In more recent times, there has been a growing movement among colleges and universities to not cooperate with U.S. News & World Report’s ranking survey.
In May 2007, the Annapolis Group, a national organization of liberal arts colleges, published an article on its website that included statements from college presidents speaking out against college rankings.
Shortly after the article’s publication, the majority of the group voted against participating in the reputational part of the survey, which accounts for 25 percent of the rank.
As the current vice president of enrollment, Dan Preston is one of thousands of college administrators who receive the peer assessment survey in the mail and are asked to rank other schools.
“I rank one school [Linfield] and leave the rest as ‘I don’t know enough information,’” he said.
Preston has served at Linfield College since 1983, in both the admissions office and in his current position, and has observed the effects of the rankings on Linfield College.
“Rankings just don’t have a direct correlation,” he said. “When we were the No. 1 comprehensive college, we had a couple of years with lower numbers [of students enrolling] and had a couple of years of highest numbers ever. Last year, we were ranked No. 122, yet we have the highest enrollment ever.”
Preston said Linfield relies on what is real and authentic.
“Students are coming here, investing in their education and graduating at high rates — that is what is more important. Our graduation rate is higher than our predicted rate,” Preston said.
For some students, rankings did not have a significant role in their college decision.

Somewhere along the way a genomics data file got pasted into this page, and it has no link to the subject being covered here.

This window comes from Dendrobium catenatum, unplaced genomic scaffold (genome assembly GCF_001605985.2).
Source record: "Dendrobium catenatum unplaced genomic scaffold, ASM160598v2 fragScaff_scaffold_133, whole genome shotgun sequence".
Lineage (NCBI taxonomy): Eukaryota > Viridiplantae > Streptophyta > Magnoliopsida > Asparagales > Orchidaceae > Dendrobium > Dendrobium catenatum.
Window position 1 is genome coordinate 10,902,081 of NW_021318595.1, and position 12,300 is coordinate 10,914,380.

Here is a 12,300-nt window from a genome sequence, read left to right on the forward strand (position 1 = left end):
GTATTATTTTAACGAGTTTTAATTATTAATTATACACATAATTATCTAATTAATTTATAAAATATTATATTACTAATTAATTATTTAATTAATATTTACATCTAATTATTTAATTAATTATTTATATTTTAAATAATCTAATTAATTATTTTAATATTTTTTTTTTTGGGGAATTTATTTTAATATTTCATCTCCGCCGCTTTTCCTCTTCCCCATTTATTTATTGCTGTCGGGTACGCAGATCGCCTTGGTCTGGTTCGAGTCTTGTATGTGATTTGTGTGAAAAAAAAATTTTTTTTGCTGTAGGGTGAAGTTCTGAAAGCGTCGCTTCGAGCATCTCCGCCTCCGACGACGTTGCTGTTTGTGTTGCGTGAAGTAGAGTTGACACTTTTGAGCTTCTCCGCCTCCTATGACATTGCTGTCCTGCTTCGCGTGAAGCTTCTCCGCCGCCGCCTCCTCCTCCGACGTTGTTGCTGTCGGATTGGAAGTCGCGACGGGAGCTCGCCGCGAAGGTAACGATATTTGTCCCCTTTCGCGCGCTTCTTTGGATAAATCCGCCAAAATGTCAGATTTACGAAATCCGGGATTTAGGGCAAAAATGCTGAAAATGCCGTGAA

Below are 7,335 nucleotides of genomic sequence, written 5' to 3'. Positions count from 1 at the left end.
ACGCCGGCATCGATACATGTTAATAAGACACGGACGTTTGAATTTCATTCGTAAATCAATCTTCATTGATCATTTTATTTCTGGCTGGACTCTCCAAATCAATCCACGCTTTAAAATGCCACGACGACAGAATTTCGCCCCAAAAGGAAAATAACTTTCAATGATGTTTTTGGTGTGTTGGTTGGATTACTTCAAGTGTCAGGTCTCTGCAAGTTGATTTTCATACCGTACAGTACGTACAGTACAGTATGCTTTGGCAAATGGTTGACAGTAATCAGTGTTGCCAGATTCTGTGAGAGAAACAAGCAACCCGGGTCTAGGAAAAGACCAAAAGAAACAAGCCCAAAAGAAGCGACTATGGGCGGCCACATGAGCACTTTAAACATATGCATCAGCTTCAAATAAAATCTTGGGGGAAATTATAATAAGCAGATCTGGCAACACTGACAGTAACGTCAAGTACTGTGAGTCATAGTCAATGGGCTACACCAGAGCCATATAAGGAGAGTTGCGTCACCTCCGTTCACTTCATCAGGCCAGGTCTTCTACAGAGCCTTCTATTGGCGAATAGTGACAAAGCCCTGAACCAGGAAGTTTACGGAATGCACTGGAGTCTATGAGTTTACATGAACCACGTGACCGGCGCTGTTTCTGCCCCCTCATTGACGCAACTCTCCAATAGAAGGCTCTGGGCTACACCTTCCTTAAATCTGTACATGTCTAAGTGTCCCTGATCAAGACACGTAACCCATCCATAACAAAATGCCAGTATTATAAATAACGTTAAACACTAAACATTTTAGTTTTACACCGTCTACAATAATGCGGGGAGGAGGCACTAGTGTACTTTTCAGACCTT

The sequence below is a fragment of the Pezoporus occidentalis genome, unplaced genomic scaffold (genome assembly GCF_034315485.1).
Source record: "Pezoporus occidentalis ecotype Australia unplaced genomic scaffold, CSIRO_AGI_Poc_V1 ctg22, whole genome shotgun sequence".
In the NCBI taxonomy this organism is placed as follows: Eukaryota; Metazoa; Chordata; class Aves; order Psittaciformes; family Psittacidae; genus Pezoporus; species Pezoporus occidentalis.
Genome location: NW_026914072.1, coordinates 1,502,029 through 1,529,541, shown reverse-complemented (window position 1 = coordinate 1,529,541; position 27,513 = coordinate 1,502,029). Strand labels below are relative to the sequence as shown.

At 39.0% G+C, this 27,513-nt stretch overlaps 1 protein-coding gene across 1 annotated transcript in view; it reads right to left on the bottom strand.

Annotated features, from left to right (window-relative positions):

“No [I didn’t use college rankings], I think most people already have an idea of what they want,” freshman John Portin said.
Freshman Walker Allen said he went by word-of-mouth when he chose Linfield.
“I did know [Linfield] was a nationally ranked school, but I didn’t look it up online,” sophomore Kate McMullan said.
Wyatt credited students with the ability to measure the true value of a college and ignore the brand name that may be attected to an institution.
“Linfield’s constituency is less ‘status-conscious,’” he said. “They judge us based on quality and by what they get — they are less concerned by how some magazine quantifies us. Alumni are more appreciative of their professors and of the friends they made — they are not into brand recognition.”
The incongruency of rankings with the complexity of a college community makes the simple answers that these rankings seek to provide questionable.
“Overall, I think [college rankings have] harmed the admissions process — the task of selecting a college requires a more nuanced and deeper look than what rankings provide,” Hellie said.